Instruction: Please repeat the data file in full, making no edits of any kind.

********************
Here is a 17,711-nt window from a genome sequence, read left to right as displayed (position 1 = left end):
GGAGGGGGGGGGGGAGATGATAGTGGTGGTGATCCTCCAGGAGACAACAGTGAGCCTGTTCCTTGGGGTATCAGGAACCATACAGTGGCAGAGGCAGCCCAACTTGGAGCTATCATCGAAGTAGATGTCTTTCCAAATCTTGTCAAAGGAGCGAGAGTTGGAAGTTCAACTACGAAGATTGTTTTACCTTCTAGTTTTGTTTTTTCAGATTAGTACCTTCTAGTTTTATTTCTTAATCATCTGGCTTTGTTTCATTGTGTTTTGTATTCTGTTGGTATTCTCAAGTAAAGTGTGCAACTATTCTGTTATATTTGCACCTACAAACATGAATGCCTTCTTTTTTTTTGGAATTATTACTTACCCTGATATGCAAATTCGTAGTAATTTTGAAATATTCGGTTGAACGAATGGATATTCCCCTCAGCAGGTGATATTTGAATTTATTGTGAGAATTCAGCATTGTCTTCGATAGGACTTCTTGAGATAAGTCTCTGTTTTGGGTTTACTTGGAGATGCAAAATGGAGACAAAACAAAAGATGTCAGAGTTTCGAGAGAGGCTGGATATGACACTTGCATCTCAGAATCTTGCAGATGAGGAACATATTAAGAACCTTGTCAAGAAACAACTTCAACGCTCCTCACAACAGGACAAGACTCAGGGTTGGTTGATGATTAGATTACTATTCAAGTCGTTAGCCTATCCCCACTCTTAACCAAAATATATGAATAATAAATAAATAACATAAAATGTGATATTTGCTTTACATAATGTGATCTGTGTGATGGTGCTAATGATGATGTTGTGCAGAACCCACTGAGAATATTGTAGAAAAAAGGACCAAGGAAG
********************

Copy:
Here is a 17,711-nt window from a genome sequence, read left to right as displayed (position 1 = left end):
GGAGGGGGGGGGGGAGATGATAGTGGTGGTGATCCTCCAGGAGACAACAGTGAGCCTGTTCCTTGGGGTATCAGGAACCATACAGTGGCAGAGGCAGCCCAACTTGGAGCTATCATCGAAGTAGATGTCTTTCCAAATCTTGTCAAAGGAGCGAGAGTTGGAAGTTCAACTACGAAGATTGTTTTACCTTCTAGTTTTGTTTTTTCAGATTAGTACCTTCTAGTTTTATTTCTTAATCATCTGGCTTTGTTTCATTGTGTTTTGTATTCTGTTGGTATTCTCAAGTAAAGTGTGCAACTATTCTGTTATATTTGCACCTACAAACATGAATGCCTTCTTTTTTTTTGGAATTATTACTTACCCTGATATGCAAATTCGTAGTAATTTTGAAATATTCGGTTGAACGAATGGATATTCCCCTCAGCAGGTGATATTTGAATTTATTGTGAGAATTCAGCATTGTCTTCGATAGGACTTCTTGAGATAAGTCTCTGTTTTGGGTTTACTTGGAGATGCAAAATGGAGACAAAACAAAAGATGTCAGAGTTTCGAGAGAGGCTGGATATGACACTTGCATCTCAGAATCTTGCAGATGAGGAACATATTAAGAACCTTGTCAAGAAACAACTTCAACGCTCCTCACAACAGGACAAGACTCAGGGTTGGTTGATGATTAGATTACTATTCAAGTCGTTAGCCTATCCCCACTCTTAACCAAAATATATGAATAATAAATAAATAACATAAAATGTGATATTTGCTTTACATAATGTGATCTGTGTGATGGTGCTAATGATGATGTTGTGCAGAACCCACTGAGAATATTGTAGAAAAAAGGACCAAGGAAG